The Linobambaki or Linovamvaki were a Catholic community in Cyprus who had been persecuted for their religion during Ottoman rule. They assimilated into the Turkish Cypriot community during British rule.
The word Linobambaki comes from Greek Λινοβάμβακοι, which derives from the combination of the words λινό (lino) "linen" and βαμβάκι (vamvaki) "cotton". The term was used as a metaphor in order to demonstrate that even though they had Latin Catholic origins, they chose to appear outwardly Muslim.
The Ottoman–Venetian War (1570–73) concluded with the remainder of Cyprus under Ottoman rule, and immediately after the war, sanctions were put in place for the Latin population of the island. With Ottoman-Venetian rivalry at its peak, the Ottomans feared the security risk posed by the Latin Catholics of Cyprus, and in particular that they would entice the Venetians to return. As a result, Ottoman tolerance towards the Catholic community was much less than towards the Greek Orthodox community. In addition to political and religious pressure, there was an economic oppression that included removing their rights to own property. The Catholic inhabitants affected by these acts consisted of Latins, Venetians, Genoeses, Maronites and Armenians who had converted to Islam in order to avoid slavery, oppression, or death and eventually derived the name of Linobambaki.
The Linobambaki did not outwardly practice or demonstrate their religious beliefs, due to their faux conversion. Thus in their daily life, they chose to have either one Christian and one Muslim name, or a common name found in both faiths like Ibrahim (Abraham), Yusuf (Joseph) or Musa (Moses). At annual conscription they were often drafted into the Ottoman army, and they avoided paying taxes for non-Muslims. The Linobambaki did not entirely convert to a traditional Muslim life, and only demonstrated religious practices and beliefs that would gain them advantages only afforded to Muslims. For example, they frequently consumed alcohol and pork, and didn’t attend religious services; traditions similar to continuing Turkish Cypriot culture today. Many of the Linobambaki villages have Christian saint names that begin with άγιος (ayios), or “saint” to attribute their Latin Catholic origins. Linobambaki’s cultural roots and history can be found throughout Turkish Cypriot life and literature. For example, two of the most prominent main characters from Cypriot folklore are “Gavur Imam” and “Hasan Bulli”. Linobambaki became a part of the majority of all uprisings and revolts against Ottoman rule, and other local government bodies on the island.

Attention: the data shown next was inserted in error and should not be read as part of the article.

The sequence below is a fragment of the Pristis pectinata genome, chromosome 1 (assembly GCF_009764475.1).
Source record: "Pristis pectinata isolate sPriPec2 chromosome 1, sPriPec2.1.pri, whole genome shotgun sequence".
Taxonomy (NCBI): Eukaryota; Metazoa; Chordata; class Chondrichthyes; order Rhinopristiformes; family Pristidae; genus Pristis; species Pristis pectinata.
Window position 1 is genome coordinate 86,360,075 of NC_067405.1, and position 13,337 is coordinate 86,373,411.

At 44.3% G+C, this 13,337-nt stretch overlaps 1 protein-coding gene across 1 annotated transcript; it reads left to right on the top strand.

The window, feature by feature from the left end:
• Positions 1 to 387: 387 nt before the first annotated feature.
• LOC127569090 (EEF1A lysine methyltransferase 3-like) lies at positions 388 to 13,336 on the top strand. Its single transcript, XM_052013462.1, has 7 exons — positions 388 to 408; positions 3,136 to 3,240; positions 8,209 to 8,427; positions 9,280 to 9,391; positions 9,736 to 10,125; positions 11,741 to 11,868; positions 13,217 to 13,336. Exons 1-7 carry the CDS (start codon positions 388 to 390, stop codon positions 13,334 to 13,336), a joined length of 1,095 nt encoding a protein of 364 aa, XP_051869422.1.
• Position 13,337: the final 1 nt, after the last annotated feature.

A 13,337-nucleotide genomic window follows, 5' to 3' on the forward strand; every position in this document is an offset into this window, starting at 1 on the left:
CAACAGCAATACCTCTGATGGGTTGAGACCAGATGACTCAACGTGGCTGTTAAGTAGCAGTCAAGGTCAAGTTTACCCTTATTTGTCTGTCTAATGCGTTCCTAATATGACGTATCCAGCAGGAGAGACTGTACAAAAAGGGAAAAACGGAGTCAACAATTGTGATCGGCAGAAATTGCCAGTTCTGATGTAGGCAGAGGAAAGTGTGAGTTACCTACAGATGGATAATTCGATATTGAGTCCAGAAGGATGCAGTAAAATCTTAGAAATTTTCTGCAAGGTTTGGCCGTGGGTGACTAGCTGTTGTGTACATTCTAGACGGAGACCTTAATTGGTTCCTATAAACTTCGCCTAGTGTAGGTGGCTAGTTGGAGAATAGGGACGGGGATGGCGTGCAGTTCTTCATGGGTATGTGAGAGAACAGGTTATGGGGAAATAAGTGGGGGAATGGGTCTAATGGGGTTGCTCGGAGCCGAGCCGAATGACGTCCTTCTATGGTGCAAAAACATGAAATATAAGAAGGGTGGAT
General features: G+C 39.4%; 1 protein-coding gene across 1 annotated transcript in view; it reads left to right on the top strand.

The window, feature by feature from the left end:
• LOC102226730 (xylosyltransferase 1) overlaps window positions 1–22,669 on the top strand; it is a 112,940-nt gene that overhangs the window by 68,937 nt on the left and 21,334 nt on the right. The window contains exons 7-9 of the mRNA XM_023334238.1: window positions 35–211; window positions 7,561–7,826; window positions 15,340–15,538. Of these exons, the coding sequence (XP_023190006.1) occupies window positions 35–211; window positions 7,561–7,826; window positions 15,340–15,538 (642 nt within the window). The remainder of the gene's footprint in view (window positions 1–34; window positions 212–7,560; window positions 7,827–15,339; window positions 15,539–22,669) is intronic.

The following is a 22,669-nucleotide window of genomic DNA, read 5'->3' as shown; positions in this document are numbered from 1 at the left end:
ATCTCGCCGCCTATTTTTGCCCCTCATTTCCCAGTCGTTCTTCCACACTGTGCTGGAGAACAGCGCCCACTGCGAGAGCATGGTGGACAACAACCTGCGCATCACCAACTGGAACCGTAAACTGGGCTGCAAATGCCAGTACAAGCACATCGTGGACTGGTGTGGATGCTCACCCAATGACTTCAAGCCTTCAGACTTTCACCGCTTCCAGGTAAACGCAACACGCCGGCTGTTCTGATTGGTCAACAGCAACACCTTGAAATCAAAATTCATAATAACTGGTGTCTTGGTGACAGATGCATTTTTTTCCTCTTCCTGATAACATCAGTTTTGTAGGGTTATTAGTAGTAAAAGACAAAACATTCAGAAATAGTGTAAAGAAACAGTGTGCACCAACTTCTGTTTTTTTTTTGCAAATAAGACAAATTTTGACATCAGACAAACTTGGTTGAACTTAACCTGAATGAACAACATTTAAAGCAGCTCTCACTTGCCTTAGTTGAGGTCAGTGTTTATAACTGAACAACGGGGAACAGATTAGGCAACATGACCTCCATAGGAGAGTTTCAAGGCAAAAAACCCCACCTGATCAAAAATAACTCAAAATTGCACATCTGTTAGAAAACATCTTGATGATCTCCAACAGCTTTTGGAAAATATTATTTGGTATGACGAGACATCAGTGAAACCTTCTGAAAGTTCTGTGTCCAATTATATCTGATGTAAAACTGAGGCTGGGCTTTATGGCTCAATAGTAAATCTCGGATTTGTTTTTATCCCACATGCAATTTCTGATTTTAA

Many of the villages and neighbouring areas accepted as Turkish Cypriot estates, were formerly Linobambaki activity centers. These include:
- Agios Andronikos (Yeşilköy)
- Agios Ioannis (Ayyanni)
- Agios Sozomenos (Arpalık)
- Agios Theodoros (Boğaziçi)
- Armenochori (Esenköy)
- Ayios Iakovos (Altınova)
- Ayios Khariton (Ergenekon)
- Dali (Dali)
- Frodisia (Yağmuralan)
- Galinoporni (Kaleburnu)
- Kato Arodes (Aşağı Kalkanlı)
- Tylliria (Dillirga)
- Kornokipos (Görneç)
- Kritou Marottou (Grit-Marut)
- Limnitis (Yeşilırmak)
- Louroujina (Akincilar)
- Melounta (Mallıdağ)
- Platani (Çınarlı)
- Potamia (Bodamya)
- Vretsia (Vretça)
The Ottoman Empire's millet system was abolished during British administration. In this period, the people of Cyprus were split into two main groups in censuses and administrative records. Because of the polarization politics of the British administration, Linobambaki were integrated into the Turkish Cypriot community. There were still Greek speaking settlements that identified themselves as Turkish Cypriots during the 1950s; settlements such as Lapithos, Platanissos, Agios Symeon and Galinoporni.
There is currently a non-governmental organization called "LINOBAMBAKI" in Cyprus.
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